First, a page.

Moving on, let’s examine the terrestrial radio segment, as being truthful radio is a lot like these streaming services. The only real difference being that you cannot stream the songs you want on demand. Yet different radio stations have different rates they pay per song broadcast on their networks. For example, if an artist was to receive one play of their music on BBC Radio 2 they could expect to see around £53 (before publishers take their cut etc.).

Yet Radio 2 has an audience of around 3 million at any one time. In effect BBC Radio 2 is paying the equivalent of £0.000017666 per listener (or stream of music). Streaming music services do rightly point to a significant disparity between their services and that of traditional radio. This disparity gets even worse if we are talking about radio stations such as Virgin Radio (UK) who only pay the equivalent of around £14 per song broadcast.

According to a statement from Steve Purdham CEO of streaming service We7 “…the economics are slightly different between On-Demand or ‘Radio’ style, which is one of the reasons disparity and confusion arise. Yet the main focus is On-demand, ie the ability to listen to what you want when you want. The costs of around 1p per song means that you have to generate more than that to make it sustainable. Subscription models can achieve this but only apply to a small percentage of the population and can work if the value proposition is right. For the vast majority of the music listening public, you need alternatives to ensure they don’t follow the pirates and this is where the ad funded model still has issue”.

So, have streaming services wrongly bore the brunt of artist, label and publisher complaints? In certain circumstances TMV would have to say yes, they have. However, the comments made by Daniel Ek in terms of an article Heleinne Lindvall wrote for the Guardian on Monday 17th August, where Daniel stated that an unsigned artist could not actually get on the service and all they had to do was get a record deal displays a total ignorance of how hard it is to get a deal these days. Most definitely not very DiY friendly.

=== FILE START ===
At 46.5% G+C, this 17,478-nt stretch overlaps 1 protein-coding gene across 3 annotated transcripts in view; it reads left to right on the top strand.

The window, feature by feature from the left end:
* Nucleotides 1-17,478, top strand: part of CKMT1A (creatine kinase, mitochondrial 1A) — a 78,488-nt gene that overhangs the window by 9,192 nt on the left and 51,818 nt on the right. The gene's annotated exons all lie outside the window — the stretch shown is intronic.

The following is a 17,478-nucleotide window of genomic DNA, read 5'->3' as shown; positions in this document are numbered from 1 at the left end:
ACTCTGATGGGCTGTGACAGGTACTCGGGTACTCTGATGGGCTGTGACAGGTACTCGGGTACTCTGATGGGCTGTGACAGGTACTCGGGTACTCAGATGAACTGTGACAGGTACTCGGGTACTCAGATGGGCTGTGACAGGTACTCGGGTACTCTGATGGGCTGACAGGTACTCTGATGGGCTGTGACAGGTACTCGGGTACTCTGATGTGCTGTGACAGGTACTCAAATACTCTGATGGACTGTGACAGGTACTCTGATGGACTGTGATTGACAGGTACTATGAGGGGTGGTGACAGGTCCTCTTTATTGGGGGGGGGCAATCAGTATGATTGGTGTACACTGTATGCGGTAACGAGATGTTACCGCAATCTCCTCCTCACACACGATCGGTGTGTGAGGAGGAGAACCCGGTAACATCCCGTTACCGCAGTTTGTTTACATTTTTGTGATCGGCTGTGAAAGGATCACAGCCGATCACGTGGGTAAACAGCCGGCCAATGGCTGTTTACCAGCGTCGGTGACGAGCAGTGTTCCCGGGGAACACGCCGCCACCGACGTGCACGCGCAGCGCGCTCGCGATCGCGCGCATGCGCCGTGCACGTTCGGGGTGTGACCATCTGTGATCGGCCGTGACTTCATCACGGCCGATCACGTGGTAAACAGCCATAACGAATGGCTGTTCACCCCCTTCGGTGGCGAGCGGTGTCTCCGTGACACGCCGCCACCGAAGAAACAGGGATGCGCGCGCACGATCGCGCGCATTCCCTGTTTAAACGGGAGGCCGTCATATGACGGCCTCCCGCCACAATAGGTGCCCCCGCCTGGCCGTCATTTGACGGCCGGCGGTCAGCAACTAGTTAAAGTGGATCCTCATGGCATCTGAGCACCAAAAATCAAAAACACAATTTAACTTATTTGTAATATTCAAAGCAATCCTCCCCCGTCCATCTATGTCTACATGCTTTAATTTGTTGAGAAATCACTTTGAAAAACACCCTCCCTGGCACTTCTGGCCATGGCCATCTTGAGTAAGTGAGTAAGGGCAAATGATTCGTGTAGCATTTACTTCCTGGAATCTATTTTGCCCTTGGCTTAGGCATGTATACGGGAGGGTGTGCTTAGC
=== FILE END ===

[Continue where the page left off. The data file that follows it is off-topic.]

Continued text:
The fact that competitor services like We7.com offer access to all artists know-matter how small or large, really displays the differing USP’s of different services. In a press release last week Clive Gardner, Senior Vice President at We7.com stated:

“We7 understands that businesses based upon advertising revenues take years to build, and that artist and labels need some security in the early days of a service before the advertising revenue shares emerge. A founding principal of we7 is that every song played on we7 is paid for, regardless of whether it comes from an artists signed to a major, and indie or from an unsigned artist who has uploaded their music directly to we7. The service pays a minimum on every track, regardless of advertising revenue on the service”.

The majority of these new streaming services have strived to offer stripped-down free ad-funded proposition with different incentives to upgrade to premium monthly subscription options. However, these moves have generally failed to date. One only has look at the fact from over 2 million users of its free service, Spotify has only converted just over 17,000 to its premium £9.95 per month service. At less than 1% that is not impressive at all.

Perhaps this is why labels prefer services like Spotify because they let them become equity shareholders of the business unlike we7, which has clearly stated “No music company has equity in we7”. However, the fact Merlin represents the independent sector which makes up close to 30% of recorded music and yet only receives 1% of equity in Spotify whilst the major labels receive 17% between them really beggars belief. Do not get me wrong, congratulations on Merlin for securing an equity stake. Yet it does reinforce the issue of parity, which still clearly is not being taken seriously by many digital music services.

Going further, services like Rhapsody in the US started off with a decent level of paying subscriber numbers to their streaming service. Yet the last year or so has witnessed quite a dramatic drop in their subscriber numbers. Could this have anything to do with these new advertising-funded services offering free access? TMV certainly believes so.

So focusing on the question of whether streaming music services are sustainable in the medium to long-term only time will tell. It is clear that all will also have to incorporate other income sources like tickets and full downloads into their propositions to survive in this quickly changing landscape (some have already made such moves). TMV does believe we are very close to a “shakedown” which will see a number of these services flounder in the next 12 months or so. However, the services that remain will in TMVs view be stronger, and be able to look forward to a sustained presence for years to come.



  • Wayne Rosso

    Wayne Rosso has worked in music and technology for decades. He has worked with such artists as Aerosmith, Bee Gees, Crosby, Stills & Nash, Public Image LTD., Beach Boys, Phillip Glass, Fleetwood Mac, Rick James, New Kids on the Block, Slash, Evanescence and scores of others.